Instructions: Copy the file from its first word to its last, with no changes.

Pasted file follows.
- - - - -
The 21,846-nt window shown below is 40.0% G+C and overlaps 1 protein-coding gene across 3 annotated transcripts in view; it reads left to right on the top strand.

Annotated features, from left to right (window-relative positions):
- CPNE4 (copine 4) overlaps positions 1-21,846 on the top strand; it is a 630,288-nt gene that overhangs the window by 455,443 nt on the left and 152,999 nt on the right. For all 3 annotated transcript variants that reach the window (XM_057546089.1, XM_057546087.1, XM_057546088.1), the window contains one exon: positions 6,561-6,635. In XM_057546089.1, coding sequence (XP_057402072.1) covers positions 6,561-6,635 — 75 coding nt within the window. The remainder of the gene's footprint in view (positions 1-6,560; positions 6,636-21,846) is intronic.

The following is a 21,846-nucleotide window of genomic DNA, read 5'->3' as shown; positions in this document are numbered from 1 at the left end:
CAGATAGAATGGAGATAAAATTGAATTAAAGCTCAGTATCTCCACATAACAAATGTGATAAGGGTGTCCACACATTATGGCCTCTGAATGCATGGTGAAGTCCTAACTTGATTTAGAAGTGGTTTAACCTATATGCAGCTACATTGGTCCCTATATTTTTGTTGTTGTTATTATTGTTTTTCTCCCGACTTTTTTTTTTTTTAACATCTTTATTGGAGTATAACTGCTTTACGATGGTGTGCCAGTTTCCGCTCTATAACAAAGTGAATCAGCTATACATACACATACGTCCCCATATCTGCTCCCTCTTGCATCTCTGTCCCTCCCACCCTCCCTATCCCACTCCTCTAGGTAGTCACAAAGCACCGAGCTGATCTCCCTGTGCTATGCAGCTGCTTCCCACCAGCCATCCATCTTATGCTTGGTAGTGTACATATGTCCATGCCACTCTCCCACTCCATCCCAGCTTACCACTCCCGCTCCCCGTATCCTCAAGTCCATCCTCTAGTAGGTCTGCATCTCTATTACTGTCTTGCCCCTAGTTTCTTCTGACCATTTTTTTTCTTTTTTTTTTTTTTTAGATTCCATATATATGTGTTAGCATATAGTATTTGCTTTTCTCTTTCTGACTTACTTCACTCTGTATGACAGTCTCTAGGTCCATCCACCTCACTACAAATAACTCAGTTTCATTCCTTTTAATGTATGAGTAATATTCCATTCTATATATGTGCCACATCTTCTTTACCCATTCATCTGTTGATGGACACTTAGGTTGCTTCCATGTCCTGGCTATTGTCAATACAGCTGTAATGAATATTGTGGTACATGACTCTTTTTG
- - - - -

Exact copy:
The 21,846-nt window shown below is 40.0% G+C and overlaps 1 protein-coding gene across 3 annotated transcripts in view; it reads left to right on the top strand.

Annotated features, from left to right (window-relative positions):
- CPNE4 (copine 4) overlaps positions 1-21,846 on the top strand; it is a 630,288-nt gene that overhangs the window by 455,443 nt on the left and 152,999 nt on the right. For all 3 annotated transcript variants that reach the window (XM_057546089.1, XM_057546087.1, XM_057546088.1), the window contains one exon: positions 6,561-6,635. In XM_057546089.1, coding sequence (XP_057402072.1) covers positions 6,561-6,635 — 75 coding nt within the window. The remainder of the gene's footprint in view (positions 1-6,560; positions 6,636-21,846) is intronic.

The following is a 21,846-nucleotide window of genomic DNA, read 5'->3' as shown; positions in this document are numbered from 1 at the left end:
CAGATAGAATGGAGATAAAATTGAATTAAAGCTCAGTATCTCCACATAACAAATGTGATAAGGGTGTCCACACATTATGGCCTCTGAATGCATGGTGAAGTCCTAACTTGATTTAGAAGTGGTTTAACCTATATGCAGCTACATTGGTCCCTATATTTTTGTTGTTGTTATTATTGTTTTTCTCCCGACTTTTTTTTTTTTTAACATCTTTATTGGAGTATAACTGCTTTACGATGGTGTGCCAGTTTCCGCTCTATAACAAAGTGAATCAGCTATACATACACATACGTCCCCATATCTGCTCCCTCTTGCATCTCTGTCCCTCCCACCCTCCCTATCCCACTCCTCTAGGTAGTCACAAAGCACCGAGCTGATCTCCCTGTGCTATGCAGCTGCTTCCCACCAGCCATCCATCTTATGCTTGGTAGTGTACATATGTCCATGCCACTCTCCCACTCCATCCCAGCTTACCACTCCCGCTCCCCGTATCCTCAAGTCCATCCTCTAGTAGGTCTGCATCTCTATTACTGTCTTGCCCCTAGTTTCTTCTGACCATTTTTTTTCTTTTTTTTTTTTTTTAGATTCCATATATATGTGTTAGCATATAGTATTTGCTTTTCTCTTTCTGACTTACTTCACTCTGTATGACAGTCTCTAGGTCCATCCACCTCACTACAAATAACTCAGTTTCATTCCTTTTAATGTATGAGTAATATTCCATTCTATATATGTGCCACATCTTCTTTACCCATTCATCTGTTGATGGACACTTAGGTTGCTTCCATGTCCTGGCTATTGTCAATACAGCTGTAATGAATATTGTGGTACATGACTCTTTTTG